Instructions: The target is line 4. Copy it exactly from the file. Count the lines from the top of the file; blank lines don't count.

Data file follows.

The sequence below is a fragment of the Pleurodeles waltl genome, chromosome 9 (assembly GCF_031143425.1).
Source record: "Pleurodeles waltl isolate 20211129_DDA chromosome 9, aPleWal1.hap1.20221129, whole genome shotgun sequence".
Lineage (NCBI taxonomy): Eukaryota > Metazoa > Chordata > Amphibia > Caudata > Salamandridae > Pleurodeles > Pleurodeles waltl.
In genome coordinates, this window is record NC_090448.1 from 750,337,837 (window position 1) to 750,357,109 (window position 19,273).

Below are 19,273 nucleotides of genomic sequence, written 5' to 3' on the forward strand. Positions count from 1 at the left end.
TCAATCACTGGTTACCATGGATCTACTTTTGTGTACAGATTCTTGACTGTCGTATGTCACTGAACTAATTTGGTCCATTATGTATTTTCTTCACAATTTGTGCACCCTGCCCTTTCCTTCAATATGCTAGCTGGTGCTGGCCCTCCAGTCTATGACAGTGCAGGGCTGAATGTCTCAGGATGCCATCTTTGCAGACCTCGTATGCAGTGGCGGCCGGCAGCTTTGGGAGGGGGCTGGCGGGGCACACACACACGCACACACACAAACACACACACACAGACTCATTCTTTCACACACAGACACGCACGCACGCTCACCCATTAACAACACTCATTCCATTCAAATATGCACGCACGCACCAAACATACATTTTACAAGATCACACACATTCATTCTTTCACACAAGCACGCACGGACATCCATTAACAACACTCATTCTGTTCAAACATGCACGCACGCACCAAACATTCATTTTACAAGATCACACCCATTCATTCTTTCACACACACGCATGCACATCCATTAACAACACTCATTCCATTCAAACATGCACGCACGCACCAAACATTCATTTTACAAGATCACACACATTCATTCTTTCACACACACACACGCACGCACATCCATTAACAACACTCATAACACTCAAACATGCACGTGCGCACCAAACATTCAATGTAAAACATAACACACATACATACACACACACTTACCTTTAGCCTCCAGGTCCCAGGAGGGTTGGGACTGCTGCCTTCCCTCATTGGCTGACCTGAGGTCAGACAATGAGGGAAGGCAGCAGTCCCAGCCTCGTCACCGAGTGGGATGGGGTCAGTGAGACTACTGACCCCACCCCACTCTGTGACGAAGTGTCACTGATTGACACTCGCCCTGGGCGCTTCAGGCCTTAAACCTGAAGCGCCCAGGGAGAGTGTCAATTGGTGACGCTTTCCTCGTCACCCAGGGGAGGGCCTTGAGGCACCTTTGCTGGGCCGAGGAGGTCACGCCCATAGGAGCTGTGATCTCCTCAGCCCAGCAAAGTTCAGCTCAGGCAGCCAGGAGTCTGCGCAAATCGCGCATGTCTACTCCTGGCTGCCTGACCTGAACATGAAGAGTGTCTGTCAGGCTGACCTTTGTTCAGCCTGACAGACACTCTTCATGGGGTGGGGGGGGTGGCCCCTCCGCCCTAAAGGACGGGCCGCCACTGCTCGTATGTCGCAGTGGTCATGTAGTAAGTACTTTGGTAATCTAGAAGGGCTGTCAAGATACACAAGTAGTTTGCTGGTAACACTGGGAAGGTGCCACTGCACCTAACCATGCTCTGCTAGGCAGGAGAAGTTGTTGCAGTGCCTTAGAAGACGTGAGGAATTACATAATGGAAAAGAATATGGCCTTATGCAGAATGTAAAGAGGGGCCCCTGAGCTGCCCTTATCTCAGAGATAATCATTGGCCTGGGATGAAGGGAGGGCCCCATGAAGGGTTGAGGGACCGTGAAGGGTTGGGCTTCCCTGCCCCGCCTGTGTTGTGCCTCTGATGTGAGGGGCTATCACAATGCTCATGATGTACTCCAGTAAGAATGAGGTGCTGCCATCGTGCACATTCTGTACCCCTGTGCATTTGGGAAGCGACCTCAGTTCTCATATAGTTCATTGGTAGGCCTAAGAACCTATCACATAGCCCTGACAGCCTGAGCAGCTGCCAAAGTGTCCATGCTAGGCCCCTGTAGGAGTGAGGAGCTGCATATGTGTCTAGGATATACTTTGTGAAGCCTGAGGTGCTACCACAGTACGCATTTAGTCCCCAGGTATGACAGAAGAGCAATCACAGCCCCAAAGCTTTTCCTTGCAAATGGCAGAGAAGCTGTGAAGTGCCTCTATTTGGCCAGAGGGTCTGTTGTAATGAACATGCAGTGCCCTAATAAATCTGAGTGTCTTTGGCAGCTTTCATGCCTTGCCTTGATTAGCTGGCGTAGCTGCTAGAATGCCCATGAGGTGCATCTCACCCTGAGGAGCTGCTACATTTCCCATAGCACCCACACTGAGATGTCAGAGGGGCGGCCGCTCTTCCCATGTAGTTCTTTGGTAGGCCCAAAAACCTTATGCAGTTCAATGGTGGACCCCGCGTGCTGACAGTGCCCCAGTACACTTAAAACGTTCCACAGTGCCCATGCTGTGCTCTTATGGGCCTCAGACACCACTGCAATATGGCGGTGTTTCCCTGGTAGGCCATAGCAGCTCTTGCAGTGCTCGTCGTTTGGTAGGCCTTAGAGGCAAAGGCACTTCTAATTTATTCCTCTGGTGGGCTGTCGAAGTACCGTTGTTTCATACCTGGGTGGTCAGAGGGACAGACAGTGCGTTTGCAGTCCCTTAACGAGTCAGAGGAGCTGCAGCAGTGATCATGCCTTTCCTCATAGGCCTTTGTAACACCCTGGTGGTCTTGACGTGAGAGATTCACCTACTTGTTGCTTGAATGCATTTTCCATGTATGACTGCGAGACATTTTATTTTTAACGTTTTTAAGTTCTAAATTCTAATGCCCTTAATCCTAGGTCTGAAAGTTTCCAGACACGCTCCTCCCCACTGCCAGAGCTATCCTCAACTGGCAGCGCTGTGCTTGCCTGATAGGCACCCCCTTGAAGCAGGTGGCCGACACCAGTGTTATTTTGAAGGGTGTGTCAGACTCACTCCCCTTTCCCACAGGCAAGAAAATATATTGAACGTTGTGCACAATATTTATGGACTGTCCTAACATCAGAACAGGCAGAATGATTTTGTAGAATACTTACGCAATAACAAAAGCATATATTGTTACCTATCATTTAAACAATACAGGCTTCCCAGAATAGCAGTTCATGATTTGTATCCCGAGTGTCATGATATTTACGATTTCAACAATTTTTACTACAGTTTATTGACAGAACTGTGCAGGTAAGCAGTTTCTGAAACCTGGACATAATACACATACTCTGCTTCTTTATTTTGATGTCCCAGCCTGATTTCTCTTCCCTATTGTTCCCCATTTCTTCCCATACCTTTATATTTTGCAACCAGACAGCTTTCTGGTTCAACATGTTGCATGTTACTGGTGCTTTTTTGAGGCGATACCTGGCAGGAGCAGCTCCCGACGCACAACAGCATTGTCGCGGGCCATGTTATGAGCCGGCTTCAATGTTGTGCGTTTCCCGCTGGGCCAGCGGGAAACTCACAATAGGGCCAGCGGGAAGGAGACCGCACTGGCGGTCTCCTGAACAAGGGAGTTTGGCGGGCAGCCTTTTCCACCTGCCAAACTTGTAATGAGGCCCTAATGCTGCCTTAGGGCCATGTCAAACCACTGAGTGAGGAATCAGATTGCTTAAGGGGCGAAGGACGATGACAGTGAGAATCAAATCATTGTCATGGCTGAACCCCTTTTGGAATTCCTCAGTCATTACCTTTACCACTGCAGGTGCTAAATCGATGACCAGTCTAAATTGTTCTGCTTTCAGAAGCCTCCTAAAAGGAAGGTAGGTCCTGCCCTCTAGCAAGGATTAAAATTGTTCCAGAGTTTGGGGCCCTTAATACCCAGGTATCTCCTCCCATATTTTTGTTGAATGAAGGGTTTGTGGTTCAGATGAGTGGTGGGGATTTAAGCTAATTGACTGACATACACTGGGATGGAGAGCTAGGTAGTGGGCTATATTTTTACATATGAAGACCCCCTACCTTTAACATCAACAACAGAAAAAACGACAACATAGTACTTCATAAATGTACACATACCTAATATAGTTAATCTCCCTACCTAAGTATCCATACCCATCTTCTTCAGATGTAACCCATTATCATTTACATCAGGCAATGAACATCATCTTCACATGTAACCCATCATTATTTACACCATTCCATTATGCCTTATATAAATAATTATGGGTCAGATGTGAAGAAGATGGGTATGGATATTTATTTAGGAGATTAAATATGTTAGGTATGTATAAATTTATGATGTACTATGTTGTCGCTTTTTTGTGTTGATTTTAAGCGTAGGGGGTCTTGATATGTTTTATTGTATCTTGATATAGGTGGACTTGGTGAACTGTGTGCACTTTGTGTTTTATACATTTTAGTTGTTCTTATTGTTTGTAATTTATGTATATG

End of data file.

In genome coordinates, this window is record NC_090448.1 from 750,337,837 (window position 1) to 750,357,109 (window position 19,273).